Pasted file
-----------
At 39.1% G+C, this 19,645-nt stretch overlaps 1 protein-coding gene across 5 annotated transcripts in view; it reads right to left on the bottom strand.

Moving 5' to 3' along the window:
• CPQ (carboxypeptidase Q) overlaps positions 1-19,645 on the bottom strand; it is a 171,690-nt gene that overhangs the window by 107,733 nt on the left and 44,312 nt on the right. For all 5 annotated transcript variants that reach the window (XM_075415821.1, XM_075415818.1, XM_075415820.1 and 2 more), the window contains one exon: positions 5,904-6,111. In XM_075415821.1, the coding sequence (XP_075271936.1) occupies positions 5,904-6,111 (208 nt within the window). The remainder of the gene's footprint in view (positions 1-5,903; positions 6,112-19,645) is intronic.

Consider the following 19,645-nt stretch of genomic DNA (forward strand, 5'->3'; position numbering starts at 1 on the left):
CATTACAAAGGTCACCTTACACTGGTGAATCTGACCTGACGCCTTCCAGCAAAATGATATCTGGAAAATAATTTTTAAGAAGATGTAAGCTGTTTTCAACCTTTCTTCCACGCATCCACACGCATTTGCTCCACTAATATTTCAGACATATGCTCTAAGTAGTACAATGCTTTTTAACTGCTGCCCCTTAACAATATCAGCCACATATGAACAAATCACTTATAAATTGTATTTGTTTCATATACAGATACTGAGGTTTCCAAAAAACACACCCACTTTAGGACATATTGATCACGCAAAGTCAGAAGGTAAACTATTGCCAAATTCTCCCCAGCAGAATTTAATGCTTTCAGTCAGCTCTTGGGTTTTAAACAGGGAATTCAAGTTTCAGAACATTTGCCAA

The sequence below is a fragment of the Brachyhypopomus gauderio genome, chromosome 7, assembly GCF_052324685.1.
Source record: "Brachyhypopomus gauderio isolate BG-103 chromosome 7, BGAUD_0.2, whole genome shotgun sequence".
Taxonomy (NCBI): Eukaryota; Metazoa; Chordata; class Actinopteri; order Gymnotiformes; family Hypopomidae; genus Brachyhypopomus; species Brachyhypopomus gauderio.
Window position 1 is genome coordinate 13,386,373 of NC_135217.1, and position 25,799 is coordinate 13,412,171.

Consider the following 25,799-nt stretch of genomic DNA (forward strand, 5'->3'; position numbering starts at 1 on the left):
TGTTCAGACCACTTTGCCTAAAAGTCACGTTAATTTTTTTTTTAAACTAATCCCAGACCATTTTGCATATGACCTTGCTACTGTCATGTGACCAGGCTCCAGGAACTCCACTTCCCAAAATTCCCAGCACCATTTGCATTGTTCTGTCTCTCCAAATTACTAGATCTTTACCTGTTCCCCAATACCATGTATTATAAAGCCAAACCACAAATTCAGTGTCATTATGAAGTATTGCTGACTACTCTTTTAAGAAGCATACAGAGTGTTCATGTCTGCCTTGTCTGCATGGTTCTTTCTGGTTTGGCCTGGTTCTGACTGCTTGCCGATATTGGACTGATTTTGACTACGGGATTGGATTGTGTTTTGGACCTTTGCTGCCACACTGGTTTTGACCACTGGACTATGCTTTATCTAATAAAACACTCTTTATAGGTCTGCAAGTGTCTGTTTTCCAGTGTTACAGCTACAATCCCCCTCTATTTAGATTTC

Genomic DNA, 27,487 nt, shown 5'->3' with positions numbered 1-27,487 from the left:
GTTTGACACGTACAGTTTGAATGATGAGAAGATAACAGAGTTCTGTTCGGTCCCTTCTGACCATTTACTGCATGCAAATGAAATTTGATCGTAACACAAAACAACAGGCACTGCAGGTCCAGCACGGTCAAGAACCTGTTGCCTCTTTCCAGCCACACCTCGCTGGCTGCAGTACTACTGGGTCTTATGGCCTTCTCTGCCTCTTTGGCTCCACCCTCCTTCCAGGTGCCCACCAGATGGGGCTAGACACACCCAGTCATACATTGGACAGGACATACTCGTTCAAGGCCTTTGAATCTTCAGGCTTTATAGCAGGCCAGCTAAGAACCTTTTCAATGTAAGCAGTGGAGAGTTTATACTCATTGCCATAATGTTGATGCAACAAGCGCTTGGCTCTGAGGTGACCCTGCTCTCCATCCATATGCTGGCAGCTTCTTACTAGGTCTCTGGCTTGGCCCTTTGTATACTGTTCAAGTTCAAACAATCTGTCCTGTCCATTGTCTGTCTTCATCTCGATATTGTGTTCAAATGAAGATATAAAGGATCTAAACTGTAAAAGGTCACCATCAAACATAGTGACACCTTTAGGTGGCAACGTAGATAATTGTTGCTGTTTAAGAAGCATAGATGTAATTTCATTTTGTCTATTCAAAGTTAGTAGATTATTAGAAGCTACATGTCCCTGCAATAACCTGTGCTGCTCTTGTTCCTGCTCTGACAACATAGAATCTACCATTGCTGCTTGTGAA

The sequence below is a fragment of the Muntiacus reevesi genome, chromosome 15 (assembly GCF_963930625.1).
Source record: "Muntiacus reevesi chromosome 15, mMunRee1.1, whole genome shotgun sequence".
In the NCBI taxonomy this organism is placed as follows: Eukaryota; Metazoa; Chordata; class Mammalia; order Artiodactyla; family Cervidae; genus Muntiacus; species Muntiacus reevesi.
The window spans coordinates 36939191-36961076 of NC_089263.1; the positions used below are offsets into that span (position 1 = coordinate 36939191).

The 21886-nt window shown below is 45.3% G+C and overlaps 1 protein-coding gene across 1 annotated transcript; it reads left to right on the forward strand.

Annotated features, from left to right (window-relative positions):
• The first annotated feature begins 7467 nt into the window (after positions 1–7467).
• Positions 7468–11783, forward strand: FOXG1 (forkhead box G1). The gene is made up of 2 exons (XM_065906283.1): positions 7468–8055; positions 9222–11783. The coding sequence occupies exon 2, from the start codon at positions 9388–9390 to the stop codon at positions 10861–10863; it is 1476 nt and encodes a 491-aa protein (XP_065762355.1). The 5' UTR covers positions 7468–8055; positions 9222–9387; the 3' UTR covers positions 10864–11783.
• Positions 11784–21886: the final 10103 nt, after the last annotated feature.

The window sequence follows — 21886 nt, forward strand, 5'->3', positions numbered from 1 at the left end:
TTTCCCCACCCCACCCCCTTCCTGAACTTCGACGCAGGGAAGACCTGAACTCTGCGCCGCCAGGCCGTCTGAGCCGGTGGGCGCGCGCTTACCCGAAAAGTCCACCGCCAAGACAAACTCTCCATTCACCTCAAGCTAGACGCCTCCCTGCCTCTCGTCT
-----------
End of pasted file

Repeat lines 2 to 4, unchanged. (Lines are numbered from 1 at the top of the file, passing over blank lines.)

Moving 5' to 3' along the window:
• CPQ (carboxypeptidase Q) overlaps positions 1-19,645 on the bottom strand; it is a 171,690-nt gene that overhangs the window by 107,733 nt on the left and 44,312 nt on the right. For all 5 annotated transcript variants that reach the window (XM_075415821.1, XM_075415818.1, XM_075415820.1 and 2 more), the window contains one exon: positions 5,904-6,111. In XM_075415821.1, the coding sequence (XP_075271936.1) occupies positions 5,904-6,111 (208 nt within the window). The remainder of the gene's footprint in view (positions 1-5,903; positions 6,112-19,645) is intronic.

Consider the following 19,645-nt stretch of genomic DNA (forward strand, 5'->3'; position numbering starts at 1 on the left):